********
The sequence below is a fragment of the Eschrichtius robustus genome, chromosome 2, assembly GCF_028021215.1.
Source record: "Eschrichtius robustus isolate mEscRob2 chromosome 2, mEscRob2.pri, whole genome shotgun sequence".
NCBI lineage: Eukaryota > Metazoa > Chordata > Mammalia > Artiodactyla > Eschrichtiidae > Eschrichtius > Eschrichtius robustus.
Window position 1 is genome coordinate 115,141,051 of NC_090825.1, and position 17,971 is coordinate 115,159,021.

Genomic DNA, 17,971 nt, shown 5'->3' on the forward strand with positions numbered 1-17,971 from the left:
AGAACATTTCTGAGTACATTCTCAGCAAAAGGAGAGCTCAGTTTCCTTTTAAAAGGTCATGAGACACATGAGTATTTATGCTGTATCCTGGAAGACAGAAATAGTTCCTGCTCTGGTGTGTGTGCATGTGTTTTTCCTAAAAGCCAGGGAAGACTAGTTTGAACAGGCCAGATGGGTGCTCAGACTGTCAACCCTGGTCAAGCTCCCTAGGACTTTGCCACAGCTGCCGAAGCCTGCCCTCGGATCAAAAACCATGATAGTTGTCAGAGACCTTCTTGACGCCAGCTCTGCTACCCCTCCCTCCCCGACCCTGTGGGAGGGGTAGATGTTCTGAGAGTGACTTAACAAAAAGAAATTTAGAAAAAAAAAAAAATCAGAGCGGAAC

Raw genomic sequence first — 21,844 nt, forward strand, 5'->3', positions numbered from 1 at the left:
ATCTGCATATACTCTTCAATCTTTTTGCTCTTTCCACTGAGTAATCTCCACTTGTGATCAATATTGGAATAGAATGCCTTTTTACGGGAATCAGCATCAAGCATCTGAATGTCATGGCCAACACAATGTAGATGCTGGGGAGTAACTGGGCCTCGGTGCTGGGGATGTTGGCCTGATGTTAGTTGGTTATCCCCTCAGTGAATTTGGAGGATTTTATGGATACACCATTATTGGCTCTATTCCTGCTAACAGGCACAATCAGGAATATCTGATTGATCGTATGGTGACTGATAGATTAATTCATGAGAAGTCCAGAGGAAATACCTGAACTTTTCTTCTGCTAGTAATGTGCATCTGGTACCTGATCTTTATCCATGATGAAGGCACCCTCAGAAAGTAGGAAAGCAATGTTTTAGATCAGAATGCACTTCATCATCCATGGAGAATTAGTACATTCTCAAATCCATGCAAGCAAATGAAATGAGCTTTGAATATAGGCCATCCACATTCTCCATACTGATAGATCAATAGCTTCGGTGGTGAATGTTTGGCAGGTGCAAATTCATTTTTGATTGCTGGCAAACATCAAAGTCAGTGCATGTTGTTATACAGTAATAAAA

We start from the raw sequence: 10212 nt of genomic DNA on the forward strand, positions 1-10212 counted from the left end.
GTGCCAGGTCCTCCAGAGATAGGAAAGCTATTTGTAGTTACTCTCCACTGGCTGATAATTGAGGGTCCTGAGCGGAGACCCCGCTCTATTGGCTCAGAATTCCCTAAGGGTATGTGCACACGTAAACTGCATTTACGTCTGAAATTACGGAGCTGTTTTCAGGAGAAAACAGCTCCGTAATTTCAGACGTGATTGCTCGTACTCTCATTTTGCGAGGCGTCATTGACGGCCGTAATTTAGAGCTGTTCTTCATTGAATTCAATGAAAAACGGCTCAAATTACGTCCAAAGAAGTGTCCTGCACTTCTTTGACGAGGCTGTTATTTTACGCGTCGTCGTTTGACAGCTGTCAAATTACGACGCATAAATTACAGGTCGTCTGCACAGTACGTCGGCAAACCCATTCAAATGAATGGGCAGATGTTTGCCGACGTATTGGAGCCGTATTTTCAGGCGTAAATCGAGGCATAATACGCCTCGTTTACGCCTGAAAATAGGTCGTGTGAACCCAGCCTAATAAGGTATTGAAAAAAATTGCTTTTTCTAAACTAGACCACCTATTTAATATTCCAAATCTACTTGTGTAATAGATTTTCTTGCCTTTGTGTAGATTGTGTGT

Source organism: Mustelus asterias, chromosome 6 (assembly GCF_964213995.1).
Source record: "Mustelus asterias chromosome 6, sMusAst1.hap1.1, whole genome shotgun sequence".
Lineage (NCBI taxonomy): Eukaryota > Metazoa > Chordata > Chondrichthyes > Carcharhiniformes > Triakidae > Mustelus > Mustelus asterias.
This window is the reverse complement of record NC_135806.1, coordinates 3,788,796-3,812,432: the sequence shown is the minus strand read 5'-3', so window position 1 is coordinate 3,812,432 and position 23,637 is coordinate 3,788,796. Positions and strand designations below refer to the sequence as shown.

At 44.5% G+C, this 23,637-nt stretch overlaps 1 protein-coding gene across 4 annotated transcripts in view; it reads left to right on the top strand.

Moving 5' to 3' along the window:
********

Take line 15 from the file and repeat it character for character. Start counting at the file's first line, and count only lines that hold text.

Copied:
At 44.5% G+C, this 23,637-nt stretch overlaps 1 protein-coding gene across 4 annotated transcripts in view; it reads left to right on the top strand.